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In an economically turbulent period due to inflationary pressures and high cost of doing business, telecom companies are being forced to be innovative in a bid to diversify their revenue streams and remain in business.
In a competitive mobile voice market with five operators - UTL, MTN, Airtel, Warid, Orange and I-Telecom, 2010 was largely dedicated to consolidation in the market and winning the hearts and minds of customers through lower tariffs. This set off an intense tariff war - with Warid consistently taking the lead in throwing the gauntlet - that saw call rates drop to their lowest levels ever.
Currently, UTL has the lowest tariffs in the country and left its rates unchanged in 2011. MTN reduced all its tariffs prices between January 2011 and February 2011 becoming the second cheapest operator until August 2011 when it reviewed its tariff plan and was forced into introducing and a per second tariff plan. Warid largely kept its rates stable and high and at the same level with Airtel, until January 2012, when it increased its off net tariffs. These cuts in tariff rates however, came at a price. Profits for the telecoms shrunk to an all time low while taxes on airtime also dwindled thus hurting URA’s revenue performance - an issue that probably prompted the Uganda Communications Commission (UCC), the regulator to step in.
In mid 2011, UCC introduced new regulations that stipulated that no telecom operator could offer on-net calls below Shs 2 per second. Also, promotional tariffs would not be allowed in the market for more than 90 consecutive calendar days and may only be re-introduced after another 90 calendar days from the end of the previous promotional tariff offer. UCC said the guidelines were introduced to prevent “market failure.”
Faced with those challenges, telecoms have now resorted to tap into alternative revenue sources such as as the popular mobile money platform (UTL, Warid, Airtel and MTN) as well as introducing promotions that persuade customers to actually spend their airtime rather than talking on free airtime offered by the service provider as was previously the case. But they are treading a thin line as analysts say it might not be sustainable.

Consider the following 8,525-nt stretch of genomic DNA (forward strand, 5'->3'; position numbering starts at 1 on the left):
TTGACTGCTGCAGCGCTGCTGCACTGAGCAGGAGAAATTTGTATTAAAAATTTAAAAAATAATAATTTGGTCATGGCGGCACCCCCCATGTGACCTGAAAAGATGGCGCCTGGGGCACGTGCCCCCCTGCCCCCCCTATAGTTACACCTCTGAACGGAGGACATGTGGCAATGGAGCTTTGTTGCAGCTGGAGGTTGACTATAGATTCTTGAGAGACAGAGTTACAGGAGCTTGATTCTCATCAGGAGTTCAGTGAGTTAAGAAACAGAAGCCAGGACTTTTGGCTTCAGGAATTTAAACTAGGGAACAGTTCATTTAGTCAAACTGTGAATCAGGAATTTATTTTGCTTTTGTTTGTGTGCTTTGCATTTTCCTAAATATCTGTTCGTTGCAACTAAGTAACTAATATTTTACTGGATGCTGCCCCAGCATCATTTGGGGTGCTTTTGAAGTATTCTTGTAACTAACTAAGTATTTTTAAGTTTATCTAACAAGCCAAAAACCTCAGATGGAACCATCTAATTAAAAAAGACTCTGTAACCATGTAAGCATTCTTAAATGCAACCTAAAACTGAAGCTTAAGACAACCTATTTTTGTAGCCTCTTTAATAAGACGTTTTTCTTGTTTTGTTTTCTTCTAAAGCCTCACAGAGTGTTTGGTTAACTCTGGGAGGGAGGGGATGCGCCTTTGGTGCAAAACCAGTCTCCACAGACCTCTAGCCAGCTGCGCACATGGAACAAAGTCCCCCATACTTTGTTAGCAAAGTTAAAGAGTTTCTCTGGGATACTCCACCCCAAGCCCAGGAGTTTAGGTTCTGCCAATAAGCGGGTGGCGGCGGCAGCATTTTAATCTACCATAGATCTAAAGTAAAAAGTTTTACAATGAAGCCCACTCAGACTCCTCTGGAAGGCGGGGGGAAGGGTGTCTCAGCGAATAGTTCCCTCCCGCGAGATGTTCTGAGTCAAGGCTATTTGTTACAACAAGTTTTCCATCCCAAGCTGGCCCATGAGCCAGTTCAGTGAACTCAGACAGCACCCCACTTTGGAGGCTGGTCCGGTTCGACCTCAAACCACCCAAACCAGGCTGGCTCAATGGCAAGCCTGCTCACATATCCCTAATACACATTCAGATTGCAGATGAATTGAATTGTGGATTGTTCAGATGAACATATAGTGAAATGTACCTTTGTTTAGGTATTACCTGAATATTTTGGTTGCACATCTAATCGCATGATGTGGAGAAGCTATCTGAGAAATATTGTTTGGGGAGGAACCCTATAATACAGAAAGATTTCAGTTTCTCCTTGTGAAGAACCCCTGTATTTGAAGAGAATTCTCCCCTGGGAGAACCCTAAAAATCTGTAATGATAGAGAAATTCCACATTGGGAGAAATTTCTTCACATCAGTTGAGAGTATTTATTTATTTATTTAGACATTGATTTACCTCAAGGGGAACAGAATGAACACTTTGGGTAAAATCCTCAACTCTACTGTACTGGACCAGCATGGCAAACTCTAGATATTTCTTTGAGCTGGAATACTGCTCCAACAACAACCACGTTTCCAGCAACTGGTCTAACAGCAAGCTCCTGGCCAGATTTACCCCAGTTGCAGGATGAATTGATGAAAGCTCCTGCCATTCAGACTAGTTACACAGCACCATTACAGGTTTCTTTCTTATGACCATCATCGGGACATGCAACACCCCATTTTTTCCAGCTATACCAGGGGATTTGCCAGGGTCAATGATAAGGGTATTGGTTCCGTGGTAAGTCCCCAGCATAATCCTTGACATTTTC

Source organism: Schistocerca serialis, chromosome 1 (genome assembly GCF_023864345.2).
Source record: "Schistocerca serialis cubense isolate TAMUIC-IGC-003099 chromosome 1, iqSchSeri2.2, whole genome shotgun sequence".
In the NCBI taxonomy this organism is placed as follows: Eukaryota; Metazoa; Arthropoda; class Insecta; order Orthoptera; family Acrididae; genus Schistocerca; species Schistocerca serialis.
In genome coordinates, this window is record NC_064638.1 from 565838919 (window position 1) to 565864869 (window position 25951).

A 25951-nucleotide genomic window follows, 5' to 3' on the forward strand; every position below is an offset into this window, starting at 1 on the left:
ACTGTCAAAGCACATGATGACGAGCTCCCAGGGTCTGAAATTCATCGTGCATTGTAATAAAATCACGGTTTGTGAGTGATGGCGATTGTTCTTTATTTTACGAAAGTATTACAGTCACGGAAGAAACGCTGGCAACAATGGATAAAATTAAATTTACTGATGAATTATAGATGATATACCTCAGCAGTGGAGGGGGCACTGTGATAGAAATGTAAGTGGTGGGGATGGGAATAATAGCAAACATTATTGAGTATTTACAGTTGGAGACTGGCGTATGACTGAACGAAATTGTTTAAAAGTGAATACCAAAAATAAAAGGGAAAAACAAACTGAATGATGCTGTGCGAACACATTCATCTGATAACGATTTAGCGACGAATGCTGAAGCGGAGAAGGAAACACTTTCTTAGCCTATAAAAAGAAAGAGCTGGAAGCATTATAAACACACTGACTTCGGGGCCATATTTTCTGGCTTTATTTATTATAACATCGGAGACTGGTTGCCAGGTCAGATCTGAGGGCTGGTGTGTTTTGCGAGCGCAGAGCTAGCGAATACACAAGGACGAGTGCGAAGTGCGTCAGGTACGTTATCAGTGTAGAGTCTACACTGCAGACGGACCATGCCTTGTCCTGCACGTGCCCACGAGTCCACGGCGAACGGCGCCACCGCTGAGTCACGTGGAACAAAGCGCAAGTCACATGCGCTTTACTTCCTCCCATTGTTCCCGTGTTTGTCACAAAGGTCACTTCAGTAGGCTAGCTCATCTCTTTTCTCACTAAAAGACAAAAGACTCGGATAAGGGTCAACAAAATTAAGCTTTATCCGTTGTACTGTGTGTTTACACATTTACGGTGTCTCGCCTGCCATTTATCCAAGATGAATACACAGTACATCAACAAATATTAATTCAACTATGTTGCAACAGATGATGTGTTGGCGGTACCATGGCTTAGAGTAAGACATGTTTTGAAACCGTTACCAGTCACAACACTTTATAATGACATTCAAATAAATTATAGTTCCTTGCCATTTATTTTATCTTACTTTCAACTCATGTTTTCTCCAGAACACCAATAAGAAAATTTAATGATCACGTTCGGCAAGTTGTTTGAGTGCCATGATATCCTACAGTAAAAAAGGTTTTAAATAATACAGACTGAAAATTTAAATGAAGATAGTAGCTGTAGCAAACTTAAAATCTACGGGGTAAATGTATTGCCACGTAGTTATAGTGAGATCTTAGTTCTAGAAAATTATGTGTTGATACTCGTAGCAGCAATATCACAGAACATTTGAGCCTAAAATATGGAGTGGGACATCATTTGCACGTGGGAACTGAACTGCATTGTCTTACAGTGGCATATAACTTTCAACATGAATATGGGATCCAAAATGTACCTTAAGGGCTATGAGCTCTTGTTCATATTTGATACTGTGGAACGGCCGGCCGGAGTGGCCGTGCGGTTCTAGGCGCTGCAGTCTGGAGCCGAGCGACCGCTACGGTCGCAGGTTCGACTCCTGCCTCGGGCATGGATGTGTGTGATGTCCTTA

Airtel is running Kika Too Good promotion in which a lucky winner gets a free house. The company is also running promotions on live TV including ‘Ba mu Class’ on Bukedde TV and Kyakabi on NTV. Customers are required to answer a variety of questions via SMS at the cost of Shs 900 per SMS – quite expensive given that an ordinary SMS costs slightly more than Shs 100 across all networks. A lucky winner walks away with a flat screen TV or several other goodies, which are handed over live at prime time - a good tactic to lure as many customers as possible to reach for the Messages icon on their mobile phones.
MTN is also running a similar promotion known as ‘Sukuma SMS’ in which a lucky winner gets Shs 10 m daily. Of course the cash is handed over live on TV, a decoy to have as many subscribers as possible sending as many messages as possible. However, these promotions have come under attack with customers describing them as exploitative. This is because unsolicited SMS messages are sent to all subscribers urging them to join the promotion. Even if one does not want to be part of it, one is forced to send an SMS to stop the messages - at a cost.
Not to be undone, Warid is also running ‘Progress with Warid’, an SMS-based promotion in which one earns points by correctly answering a sequence of questions. Lucky winners get millions of shillings per draw with the eventual winner set to drive away the grand prize of a Toyota Progress.
Insiders say the promotions are raking in hundreds of millions of revenue as subscribers send tens of thousands of messages to win the fancy prizes on offer. This has given telecoms a big boost in offsetting the effects of the difficult economic period. In addition, value added services such as ring back tones - charged at Shs 500 per month - are also proving to be successful revenue sources.
The telecom operators say they have been forced to innovate in an effort to cope with the difficult economic conditions.
“The cost of running telecom operations has indeed spiralled up in 2011. We continue to have high inflation coupled with high fuel costs,” Shailendra Naidu, the Warid chief commercial officer, told The Independent adding, “This has led to increase in our cost of operations.”
Naidu said the company has registered an increase in subscriber numbers for voice, text and data - now standing at three million - something he says could help them increase on their revenue earnings.
By Julius Businge
The Independent Newspaper
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